Destroying the Commons by Noam Chomsky: "The Charter of the Forest demanded protection of the commons from external power. The commons were the source of sustenance for the general population: their fuel, their food, their construction materials, whatever was essential for life. The forest was no primitive wilderness. It had been carefully developed over generations, maintained in common, its riches available to all, and preserved for future generations -- practices found today primarily in traditional societies that are under threat throughout the world." [more inside]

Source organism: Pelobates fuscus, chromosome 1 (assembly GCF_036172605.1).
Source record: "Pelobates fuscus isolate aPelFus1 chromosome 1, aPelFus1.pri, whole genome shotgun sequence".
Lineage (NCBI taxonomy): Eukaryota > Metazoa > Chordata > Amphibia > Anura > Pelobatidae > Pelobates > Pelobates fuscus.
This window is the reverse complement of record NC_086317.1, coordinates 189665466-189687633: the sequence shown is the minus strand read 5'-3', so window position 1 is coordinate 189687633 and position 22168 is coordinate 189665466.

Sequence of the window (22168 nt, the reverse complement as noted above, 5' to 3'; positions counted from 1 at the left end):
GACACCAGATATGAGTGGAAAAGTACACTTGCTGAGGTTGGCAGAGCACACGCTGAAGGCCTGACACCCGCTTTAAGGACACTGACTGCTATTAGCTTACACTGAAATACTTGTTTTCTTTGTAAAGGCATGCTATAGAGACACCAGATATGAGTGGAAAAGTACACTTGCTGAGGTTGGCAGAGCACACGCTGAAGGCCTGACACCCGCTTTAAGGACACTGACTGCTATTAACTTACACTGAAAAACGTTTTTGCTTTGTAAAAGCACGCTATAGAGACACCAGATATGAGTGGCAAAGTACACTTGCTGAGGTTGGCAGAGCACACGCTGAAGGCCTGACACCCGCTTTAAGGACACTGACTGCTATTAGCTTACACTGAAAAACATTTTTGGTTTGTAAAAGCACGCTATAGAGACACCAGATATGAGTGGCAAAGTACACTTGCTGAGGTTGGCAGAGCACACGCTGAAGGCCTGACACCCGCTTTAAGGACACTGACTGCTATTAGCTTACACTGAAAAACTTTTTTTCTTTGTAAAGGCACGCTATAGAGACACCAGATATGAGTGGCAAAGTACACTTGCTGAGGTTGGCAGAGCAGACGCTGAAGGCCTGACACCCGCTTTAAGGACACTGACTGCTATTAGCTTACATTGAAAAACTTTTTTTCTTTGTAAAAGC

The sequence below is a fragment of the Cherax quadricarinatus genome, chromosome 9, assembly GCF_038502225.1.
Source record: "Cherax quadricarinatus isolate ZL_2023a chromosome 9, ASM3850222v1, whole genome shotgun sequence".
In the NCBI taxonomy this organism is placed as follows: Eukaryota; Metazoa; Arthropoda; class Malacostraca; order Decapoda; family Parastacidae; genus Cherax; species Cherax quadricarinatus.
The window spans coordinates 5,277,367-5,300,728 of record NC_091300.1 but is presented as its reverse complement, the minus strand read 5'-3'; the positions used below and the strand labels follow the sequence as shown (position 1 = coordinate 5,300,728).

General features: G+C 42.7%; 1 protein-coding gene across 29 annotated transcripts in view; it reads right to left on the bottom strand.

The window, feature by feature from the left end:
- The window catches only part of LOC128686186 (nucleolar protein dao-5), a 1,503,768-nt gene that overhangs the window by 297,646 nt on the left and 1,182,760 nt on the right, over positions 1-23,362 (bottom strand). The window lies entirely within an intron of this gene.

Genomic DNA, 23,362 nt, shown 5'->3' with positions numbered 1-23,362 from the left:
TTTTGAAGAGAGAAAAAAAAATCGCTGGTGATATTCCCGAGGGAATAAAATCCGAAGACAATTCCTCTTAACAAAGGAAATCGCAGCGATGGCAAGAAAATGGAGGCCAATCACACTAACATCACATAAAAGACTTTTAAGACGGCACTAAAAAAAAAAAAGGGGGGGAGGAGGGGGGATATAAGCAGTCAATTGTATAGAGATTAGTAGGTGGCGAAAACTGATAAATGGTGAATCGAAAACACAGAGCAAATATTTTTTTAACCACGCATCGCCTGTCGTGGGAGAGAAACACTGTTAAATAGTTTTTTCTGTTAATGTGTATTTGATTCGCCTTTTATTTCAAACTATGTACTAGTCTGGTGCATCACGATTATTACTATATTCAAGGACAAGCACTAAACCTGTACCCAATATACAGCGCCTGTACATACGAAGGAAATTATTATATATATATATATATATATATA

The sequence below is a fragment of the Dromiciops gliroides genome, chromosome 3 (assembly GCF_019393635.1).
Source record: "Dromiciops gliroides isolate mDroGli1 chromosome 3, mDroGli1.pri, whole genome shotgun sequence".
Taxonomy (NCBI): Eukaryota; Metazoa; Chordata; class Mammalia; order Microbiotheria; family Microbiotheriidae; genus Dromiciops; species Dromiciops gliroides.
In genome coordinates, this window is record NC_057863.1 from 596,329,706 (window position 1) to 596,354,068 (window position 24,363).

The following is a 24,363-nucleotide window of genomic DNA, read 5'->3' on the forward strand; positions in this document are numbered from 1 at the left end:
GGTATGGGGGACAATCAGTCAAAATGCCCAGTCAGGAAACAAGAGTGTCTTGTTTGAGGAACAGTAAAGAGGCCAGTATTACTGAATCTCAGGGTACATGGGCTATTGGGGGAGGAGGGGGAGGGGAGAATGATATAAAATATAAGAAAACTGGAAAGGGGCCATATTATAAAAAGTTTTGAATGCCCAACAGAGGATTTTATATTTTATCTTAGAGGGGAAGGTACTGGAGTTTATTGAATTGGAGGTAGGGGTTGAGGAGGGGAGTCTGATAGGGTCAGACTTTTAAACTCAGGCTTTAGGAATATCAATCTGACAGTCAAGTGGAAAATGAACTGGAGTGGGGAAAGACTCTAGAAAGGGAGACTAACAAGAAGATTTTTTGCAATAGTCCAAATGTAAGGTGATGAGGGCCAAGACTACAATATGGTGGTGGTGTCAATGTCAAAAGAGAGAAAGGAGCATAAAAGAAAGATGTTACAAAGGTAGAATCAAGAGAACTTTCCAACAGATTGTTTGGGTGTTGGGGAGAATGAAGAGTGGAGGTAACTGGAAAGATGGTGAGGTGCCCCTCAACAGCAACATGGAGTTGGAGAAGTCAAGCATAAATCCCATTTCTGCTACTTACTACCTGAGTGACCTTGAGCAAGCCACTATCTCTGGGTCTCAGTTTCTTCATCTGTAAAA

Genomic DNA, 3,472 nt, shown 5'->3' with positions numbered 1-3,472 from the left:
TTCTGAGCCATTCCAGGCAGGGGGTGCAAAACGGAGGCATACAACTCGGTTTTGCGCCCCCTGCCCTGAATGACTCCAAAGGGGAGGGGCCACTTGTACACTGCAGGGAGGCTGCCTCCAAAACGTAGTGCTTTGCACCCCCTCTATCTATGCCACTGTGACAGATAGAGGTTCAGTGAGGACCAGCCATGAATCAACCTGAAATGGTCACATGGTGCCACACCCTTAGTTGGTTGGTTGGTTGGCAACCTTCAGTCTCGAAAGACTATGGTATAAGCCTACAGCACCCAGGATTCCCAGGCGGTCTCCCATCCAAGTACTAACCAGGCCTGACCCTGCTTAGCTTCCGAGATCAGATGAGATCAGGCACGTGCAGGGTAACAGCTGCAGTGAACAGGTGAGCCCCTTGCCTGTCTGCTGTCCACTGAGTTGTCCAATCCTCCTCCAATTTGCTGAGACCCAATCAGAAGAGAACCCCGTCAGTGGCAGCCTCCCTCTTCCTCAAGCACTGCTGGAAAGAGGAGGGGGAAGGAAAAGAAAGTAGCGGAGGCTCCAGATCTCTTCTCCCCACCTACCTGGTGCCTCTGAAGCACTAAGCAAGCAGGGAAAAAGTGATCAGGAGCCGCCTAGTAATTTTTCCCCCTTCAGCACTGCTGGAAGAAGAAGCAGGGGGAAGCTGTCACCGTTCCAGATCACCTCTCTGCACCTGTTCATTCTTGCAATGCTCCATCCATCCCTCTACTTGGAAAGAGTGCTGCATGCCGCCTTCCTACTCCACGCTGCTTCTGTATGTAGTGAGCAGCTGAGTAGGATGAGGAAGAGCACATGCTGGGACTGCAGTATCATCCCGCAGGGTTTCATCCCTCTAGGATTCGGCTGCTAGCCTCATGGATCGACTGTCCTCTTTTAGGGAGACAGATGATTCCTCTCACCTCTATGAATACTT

Wiki Loves Monuments: "World's largest photo contest" seeks to create a visual record of world monuments and historic sites on the Wikimedia Commons. The USA version focuses on sites listed on the National Register of Historic Places. Canadian version here. If you don't see your country among the 30 participating so far, you can volunteer!
Start Your Own Currency - "In the Catalonia region of Spain, a restaurant and a community garden are part of an experiment in alternative cash--they are accepting a home-grown currency called the Eco as well as the Euro." [viz. gated article (Google link), cf. The Wörgl Experiment]
Larry Ellison is buying 98% of Lanai, one of the Hawaiian Islands. Best way to protect the island and the commons? or bad precedent and an example of the tyranny of small decisions?